You could dismiss that as sheer coincidence, but it resonated with me because I have been lucky enough to stand beside famous calligraphers as they have written large characters, and when you do that you can literally feel they are writing the beginning, the middle and the end of each stroke - not quite separately but with a change of pace over the whole stroke. That change of pace shows up in the final stroke. This process makes the writing of each stroke ever so slightly - but noticeably - slower than the way a western writer writes characters, where a quick, showy slash is deemed skilful. Furthermore, when the Chinese writer writes in cursive or running hand, which looks on the page as if it has been dashed off at high speed, he actually writes rather slowly with a perceptible b m and e.

When you read well-written script you can follow the writer's movements in each stroke and so deduce the sort of feeling he is trying to imbue.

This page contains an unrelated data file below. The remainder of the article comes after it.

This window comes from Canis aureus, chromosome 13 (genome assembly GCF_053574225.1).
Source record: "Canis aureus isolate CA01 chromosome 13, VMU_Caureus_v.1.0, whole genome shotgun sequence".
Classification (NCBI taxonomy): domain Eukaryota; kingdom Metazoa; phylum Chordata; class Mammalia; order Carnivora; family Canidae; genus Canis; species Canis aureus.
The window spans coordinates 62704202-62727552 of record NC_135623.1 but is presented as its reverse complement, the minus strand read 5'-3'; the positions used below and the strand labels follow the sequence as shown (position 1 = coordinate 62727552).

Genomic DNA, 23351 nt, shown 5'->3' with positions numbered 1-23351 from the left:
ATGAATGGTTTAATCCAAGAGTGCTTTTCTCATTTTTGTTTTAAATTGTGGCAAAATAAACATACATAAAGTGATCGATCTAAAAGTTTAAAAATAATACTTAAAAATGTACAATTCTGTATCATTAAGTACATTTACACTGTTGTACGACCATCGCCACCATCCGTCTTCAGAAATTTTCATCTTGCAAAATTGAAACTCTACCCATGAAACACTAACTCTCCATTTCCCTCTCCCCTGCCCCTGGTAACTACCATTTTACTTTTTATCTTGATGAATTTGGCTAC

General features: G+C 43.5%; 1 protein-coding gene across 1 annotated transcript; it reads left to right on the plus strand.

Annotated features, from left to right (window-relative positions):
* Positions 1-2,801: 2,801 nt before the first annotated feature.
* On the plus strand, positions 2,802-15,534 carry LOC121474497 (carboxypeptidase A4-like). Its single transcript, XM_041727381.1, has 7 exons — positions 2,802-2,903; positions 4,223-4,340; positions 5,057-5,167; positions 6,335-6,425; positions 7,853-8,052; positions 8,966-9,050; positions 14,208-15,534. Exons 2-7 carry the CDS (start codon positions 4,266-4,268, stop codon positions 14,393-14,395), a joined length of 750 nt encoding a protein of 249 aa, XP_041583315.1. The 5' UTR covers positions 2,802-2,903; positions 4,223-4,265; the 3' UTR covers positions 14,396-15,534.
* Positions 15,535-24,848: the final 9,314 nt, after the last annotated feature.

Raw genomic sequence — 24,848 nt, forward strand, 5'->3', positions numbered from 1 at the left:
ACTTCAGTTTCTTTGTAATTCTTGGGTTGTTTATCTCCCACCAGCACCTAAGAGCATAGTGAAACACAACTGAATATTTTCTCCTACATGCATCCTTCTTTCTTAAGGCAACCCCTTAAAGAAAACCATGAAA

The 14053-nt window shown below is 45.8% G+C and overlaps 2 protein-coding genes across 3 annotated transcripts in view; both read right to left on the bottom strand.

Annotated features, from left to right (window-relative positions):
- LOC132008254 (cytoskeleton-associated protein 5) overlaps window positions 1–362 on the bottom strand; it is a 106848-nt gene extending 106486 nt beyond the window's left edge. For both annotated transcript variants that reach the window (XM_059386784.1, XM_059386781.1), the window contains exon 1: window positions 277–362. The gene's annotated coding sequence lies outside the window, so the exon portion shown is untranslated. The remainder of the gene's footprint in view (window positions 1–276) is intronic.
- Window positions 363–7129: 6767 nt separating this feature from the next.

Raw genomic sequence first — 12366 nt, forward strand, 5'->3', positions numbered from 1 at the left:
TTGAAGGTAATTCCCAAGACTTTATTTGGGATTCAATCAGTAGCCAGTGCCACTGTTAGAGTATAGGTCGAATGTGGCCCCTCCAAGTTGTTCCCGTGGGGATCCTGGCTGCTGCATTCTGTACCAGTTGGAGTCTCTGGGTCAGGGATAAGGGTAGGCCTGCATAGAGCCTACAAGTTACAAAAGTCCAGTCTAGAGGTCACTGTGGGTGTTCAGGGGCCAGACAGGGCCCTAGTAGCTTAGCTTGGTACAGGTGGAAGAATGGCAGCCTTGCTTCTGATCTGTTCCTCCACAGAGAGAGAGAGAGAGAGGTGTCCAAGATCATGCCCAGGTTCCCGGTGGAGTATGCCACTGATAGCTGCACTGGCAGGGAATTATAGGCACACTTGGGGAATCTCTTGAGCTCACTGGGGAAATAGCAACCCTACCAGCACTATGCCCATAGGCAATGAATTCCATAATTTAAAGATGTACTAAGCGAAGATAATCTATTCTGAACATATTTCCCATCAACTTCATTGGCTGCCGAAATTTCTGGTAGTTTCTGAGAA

I spent some time after waking up this morning thinking about whether we should be thinking about zhaofa (or Japanese suji or Korean haengma) in these same BME terms. And I'd be quite confident in asserting that next to nobody here does. I certainly don't. Most people just go straight to the middle part and try to find the tesuji. If they can't they MAY go back to the beginning and look harder at the problem. But even when they do find a tesuji that works, do they do the end bit, too? Check for weird variations and/or think how this sequence can combine with other sequences (or power bases)?